|Arsenic Removal from Drinking Water by Iron Removal, U.S. EPA Demonstration Project at City of Sandusky, MI, Final Performance Evaluation Report (EPA/600/R-08/007) March 2008
This report describes the activities and results of the arsenic removal treatment technology demonstration at the City of Sandusky, Michigan, facility. The objectives of the project were to evaluate the:
The project also characterized water in the distribution system and residuals produced by the treatment system. The types of data collected included system operation, water quality, process residuals, and capital and O&M costs.
After engineering plan review and approval by the state, the AERALATER was installed and became operational on June 14, 2006. The fully automated packaged system consisted of a 12-foot diameter aluminum detention tank atop a 12-foot-diameter, three-cell gravity sand filter plus ancillary equipment, including an air distribution grid, an air compressor pack, a blower, two chemical feed systems, a high-service pump, sample taps, and associated instrumentation. The filter contained 226 cubic feet of sand and was designed for filtration rates of up to 2.5 gallons per minute per square foot (gpm/ft2).
The source water had an average pH of 7.2 and contained fluctuating concentrations of arsenic and iron due, in part, to the use of up to four source water wells. Total arsenic concentrations ranged from 7.3 to 23.5 µg/L and averaged 11.4 µg/L. The predominant soluble species was arsenic (III) with an average concentration of 8.7 µg/L. Total iron concentrations ranged from 236 to 3,214 µg/L and averaged 896 µg/L. Chlorine was used to oxidize arsenic (III) and iron (II) to form filterable arsenic (V)-laden particles within the detention tank. However, due to the presence of 0.3 milligrams per liter (mg/L) of ammonia (as nitrogen) in source water, breakpoint chlorination was not achieved with an average of 2.5 mg/L (as chlorine) of sodium hypochlorite applied. The formation of chloramines might have partially inhibited the oxidation of arsenic (III), leaving as much as 3.2 µg/L of arsenic (III) in the treated water. After gravity filtration, total arsenic concentrations ranged from 0.4 to 9.8 µg/L and averaged 2.4 µg/L, consisting of soluble arsenic (III) and arsenic (V). Iron concentrations in the filter effluent were, in most cases, less than the method reporting limit of 25 µg/L; however, occasional elevated concentrations were measured in the range of 99 to 617 µg/L in the filter effluent. The system operated at approximately 163 gallons per minute (gpm), producing approximately 61,833,000 gallons of water through June 22, 2007. The flow rate corresponded to an average detention time of 69 minutes and an average filtration rate of 1.4 gpm/ft2, compared to the design values of 40 minutes and 2.5 gpm/ft2.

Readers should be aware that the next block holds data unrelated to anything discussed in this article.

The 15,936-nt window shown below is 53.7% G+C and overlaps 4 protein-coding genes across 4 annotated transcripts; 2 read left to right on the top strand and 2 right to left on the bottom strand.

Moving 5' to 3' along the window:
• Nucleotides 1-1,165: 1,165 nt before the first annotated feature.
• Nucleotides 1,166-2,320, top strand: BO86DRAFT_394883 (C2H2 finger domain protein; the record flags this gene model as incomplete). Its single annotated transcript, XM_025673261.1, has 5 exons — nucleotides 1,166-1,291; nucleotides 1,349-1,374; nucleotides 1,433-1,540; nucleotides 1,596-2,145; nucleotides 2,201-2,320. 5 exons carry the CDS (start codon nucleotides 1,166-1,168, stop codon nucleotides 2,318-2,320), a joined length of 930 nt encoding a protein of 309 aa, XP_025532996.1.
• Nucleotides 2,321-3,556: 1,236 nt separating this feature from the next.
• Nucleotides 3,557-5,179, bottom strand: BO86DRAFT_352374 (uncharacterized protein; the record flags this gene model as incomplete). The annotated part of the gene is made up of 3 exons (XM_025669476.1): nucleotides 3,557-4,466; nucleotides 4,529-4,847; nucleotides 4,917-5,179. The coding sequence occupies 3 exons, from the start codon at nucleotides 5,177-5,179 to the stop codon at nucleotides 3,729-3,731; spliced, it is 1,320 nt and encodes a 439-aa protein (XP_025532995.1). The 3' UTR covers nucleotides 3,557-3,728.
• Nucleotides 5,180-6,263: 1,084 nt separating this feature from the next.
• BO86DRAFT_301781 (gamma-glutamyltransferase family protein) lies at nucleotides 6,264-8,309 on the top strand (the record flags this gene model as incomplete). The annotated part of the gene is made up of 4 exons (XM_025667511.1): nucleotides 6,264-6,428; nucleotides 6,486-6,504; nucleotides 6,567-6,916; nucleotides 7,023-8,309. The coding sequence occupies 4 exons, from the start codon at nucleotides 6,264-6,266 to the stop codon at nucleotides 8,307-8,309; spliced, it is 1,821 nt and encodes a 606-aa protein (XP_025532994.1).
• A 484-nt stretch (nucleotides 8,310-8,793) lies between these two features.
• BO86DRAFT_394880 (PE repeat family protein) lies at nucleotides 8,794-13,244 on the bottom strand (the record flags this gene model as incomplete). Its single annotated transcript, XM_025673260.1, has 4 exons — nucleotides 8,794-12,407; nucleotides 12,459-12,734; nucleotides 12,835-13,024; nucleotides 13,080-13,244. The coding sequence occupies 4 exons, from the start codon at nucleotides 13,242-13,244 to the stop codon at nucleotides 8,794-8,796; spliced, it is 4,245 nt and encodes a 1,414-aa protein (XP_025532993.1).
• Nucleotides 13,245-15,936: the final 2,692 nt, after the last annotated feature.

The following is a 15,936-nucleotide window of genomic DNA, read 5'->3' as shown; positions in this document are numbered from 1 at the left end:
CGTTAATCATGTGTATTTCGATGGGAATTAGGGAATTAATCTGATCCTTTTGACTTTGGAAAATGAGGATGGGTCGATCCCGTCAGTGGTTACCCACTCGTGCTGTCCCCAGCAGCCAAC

Comparison of the distribution system sampling results before and after system startup demonstrated a considerable decrease in arsenic (7.4 to 3.2 µg/L) and iron (360 to 35 µg/L). Manganese and lead concentrations did not appear to be affected, but copper concentrations increased from 209 to 473 µg/L after system startup. Alkalinity and pH increased and decreased, respectively, at two locations. Uncertainties of water sources during baseline sampling and changes to the post-treatment chemicals might have affected the trends.
Filter tank backwash occurred automatically, based on a day and time setpoint. Approximately 6,000 gallons of wastewater were discharged to the sanitary sewer for each event, totaling 1.0 percent of the treated water volume when backwashing two times per week and 1.6 percent when backwashing three times per week. On average, the backwash wastewater contained 129 mg/L of total suspended solids, 0.5 mg/L of arsenic, 58 mg/L of iron, and 1.1 mg/L of manganese, with the majority existing as particulates. Approximately 3.5 pounds of solids were discharged per event, including 0.02 pounds of arsenic, 2.90 pounds of iron, and 0.06 pounds of manganese.
The capital investment of $364,916 included $205,800 for equipment, $27,077 for site engineering, and $132,039 for system installation, shakedown, and startup. Using the system’s rated capacity of 340 gpm (or 489,600 gallons per day [gpd]), the capital cost was $1,073 per gpm (or $0.75 per gpd). This calculation does not include the cost of the building to house the treatment system.
O&M costs, estimated at $0.50 per 1,000 gallons, included costs for chemicals, electricity, and labor.
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